He is going to give a writing workshop, based on his class You Too Can Write a Nove. Here's Michael:
Six tips to get you started, keep you going and finish a novel.
What’s the most common statement I get when people learn I’ve had seven novels published? “I’ve always wanted to write a novel, but I could never do it.”
People who love to write often conclude they don’t have what it takes to write a seventy-thousand word (or more) novel. I tell them what I’ve learned from becoming a novelist.
The basic component of a novel is not a sentence or paragraph. The basic component is a scene. In school teachers often gave assignments to write a five-hundred word theme. We got through it right? If you can write a five hundred-word theme, you can write a five hundred word scene. If you can write three or four scenes, you can write a chapter. If you can write a chapter, you can write twenty or more. If you can write twenty chapters, you can write a seventy thousand word novel!
What else have I learned? I learned six tips that work for me and many others I’ve met, W-R-I-T-E-S. If you keep these tips posted somewhere near your computer, they’ll help you get started and keep going until you finish a novel.
W- Write your novel with an end in mind, but give your characters room to grow.
R- Rake your characters over the coals of extreme personal and professional conflict.
I- Ignore advice to write what you know. Write the type of novel you love to read.
T- Take your reader to exotic locations or scary places you’d never go yourself.
E- Edit later, outline later, take writing classes later. Just get started.
S- Start with a bang. Grab the reader in the beginning and don’t let go. The most important line of your novel is the first. Make it memorable. Librarian Nancy Pearl once said, “I think when you read a good first line, it’s like falling in love.
These six steps will help you get started. But often a novel will sag a third of the way through. The writer might get stuck wondering what direction the story should go. Some writers give up and never finish. How do you keep going? There are two things to remember that will keep you going, every scene needs conflict and emotion.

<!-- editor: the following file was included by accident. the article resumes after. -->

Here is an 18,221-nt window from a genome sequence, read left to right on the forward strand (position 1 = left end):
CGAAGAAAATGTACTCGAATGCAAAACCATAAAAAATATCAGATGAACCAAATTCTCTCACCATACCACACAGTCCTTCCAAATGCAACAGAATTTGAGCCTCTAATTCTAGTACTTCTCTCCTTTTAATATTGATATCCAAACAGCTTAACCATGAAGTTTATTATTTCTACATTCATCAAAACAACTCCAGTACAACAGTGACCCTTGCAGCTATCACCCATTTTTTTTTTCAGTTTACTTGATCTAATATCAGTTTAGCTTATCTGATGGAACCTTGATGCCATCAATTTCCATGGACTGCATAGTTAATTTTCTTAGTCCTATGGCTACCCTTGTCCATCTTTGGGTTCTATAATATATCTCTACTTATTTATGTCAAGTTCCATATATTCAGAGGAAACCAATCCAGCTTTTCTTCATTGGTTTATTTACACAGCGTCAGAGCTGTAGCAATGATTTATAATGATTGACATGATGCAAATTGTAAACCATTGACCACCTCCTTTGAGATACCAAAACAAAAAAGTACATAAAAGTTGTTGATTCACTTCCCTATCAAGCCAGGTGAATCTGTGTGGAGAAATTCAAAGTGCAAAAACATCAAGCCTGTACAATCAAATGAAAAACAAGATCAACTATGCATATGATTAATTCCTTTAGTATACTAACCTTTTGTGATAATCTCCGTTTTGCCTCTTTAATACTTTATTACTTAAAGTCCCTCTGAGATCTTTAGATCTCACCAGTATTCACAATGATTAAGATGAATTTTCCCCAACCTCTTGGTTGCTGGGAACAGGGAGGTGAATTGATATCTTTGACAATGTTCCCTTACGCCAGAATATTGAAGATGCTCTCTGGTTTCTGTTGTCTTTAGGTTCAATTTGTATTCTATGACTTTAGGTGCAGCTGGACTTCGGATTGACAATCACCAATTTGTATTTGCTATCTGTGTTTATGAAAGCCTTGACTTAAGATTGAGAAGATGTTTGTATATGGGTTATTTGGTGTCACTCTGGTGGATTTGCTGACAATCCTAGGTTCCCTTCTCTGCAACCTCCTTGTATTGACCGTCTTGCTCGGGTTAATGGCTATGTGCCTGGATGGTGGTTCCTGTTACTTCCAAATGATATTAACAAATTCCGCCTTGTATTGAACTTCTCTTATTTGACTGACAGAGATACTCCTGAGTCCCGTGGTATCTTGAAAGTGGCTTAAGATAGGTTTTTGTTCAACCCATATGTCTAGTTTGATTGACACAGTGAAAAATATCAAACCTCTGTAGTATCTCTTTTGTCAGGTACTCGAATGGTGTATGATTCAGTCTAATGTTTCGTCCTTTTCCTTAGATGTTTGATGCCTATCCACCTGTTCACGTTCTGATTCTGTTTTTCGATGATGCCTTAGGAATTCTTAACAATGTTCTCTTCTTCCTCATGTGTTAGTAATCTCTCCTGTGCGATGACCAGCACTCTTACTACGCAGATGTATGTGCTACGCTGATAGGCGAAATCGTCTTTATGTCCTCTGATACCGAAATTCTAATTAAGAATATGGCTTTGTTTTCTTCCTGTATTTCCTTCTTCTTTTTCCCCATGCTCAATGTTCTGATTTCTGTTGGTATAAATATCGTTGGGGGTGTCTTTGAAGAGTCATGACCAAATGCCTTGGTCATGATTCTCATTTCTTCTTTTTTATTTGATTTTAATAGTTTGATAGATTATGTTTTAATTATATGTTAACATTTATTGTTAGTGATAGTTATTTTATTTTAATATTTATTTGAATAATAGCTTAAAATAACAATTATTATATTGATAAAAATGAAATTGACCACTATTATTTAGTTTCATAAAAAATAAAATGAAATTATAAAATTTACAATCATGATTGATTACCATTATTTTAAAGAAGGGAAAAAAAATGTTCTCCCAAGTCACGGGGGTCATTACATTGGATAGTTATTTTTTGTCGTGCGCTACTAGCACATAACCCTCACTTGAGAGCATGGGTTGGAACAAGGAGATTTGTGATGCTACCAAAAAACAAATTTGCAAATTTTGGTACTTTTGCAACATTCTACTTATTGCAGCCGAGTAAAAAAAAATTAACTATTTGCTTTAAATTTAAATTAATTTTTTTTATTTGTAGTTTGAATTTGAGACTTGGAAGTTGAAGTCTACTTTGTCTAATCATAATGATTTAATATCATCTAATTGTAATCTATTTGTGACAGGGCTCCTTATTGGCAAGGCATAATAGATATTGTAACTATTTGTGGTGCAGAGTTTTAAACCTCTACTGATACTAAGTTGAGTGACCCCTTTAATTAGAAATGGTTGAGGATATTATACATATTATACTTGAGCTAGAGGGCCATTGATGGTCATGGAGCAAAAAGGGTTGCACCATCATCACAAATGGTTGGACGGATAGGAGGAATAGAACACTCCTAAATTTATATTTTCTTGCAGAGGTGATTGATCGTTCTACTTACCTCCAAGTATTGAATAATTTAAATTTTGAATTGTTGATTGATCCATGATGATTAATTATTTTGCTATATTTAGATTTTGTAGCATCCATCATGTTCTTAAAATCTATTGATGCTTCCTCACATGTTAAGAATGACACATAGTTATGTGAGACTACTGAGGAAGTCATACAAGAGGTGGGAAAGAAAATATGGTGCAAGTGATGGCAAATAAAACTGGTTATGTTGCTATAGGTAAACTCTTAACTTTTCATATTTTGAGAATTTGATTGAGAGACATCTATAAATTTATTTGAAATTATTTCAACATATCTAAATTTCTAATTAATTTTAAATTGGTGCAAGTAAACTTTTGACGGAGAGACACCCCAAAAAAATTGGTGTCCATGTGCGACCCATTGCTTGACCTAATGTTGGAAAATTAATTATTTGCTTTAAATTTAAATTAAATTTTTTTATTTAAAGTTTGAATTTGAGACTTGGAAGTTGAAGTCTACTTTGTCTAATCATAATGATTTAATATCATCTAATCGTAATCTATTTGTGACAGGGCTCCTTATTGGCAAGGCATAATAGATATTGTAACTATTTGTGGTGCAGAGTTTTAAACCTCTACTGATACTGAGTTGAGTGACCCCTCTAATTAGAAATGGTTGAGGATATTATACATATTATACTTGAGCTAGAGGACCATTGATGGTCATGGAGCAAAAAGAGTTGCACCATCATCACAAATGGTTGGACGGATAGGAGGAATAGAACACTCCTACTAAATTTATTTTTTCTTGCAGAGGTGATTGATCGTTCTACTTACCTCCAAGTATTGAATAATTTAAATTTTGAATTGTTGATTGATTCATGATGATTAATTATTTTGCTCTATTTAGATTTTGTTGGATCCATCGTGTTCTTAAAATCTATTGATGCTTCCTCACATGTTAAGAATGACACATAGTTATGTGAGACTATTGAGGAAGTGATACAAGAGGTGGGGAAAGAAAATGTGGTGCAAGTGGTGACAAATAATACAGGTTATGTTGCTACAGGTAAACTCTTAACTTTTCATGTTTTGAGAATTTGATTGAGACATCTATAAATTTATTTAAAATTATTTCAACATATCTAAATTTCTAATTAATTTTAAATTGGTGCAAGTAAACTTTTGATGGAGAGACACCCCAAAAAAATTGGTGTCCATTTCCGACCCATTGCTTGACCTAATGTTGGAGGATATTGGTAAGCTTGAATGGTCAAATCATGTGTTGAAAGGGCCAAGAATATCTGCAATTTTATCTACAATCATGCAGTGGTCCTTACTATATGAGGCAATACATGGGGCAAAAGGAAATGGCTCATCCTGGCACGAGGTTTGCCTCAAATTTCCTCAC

Conflict and emotion drive plot. Emotion will occur if your characters have to deal with conflict. If your scene lacks conflict it will lack sufficient emotion to keep your reader reading. If your scene lacks conflict, throw it out and write a new scene.
If your manuscript sags at any point in your novel, analyze the source of the conflict then add to your main character’s personal and professional conflict. Conflict and emotion, they will keep you going until the end.
Here are Michael's links again. Two Amazon links, for paperback and Kindle:
Michael's website: www.mjmurphy.com
Scorpion Bay book trailer: http://www.youtube.com/watch?v=rXNPdVVh3ck
Here are a couple of reviews of Scorpion Bay
'Strap yourself in and get ready for plenty of action, suspense, crime, corruption, a touch of romance and comedy. Include a high tech motorcycle, our hero in a black disguise to hide his identity along with designer drugs, intrigue and danger on a luxury yacht on Scorpion Bay. Michael Murphy shares the map to fast paced intrigue with three dimensional characters and a great story line that will keep you involved and wanting more until the last page.'
Nikki Leigh, award winning fiction and non fiction author.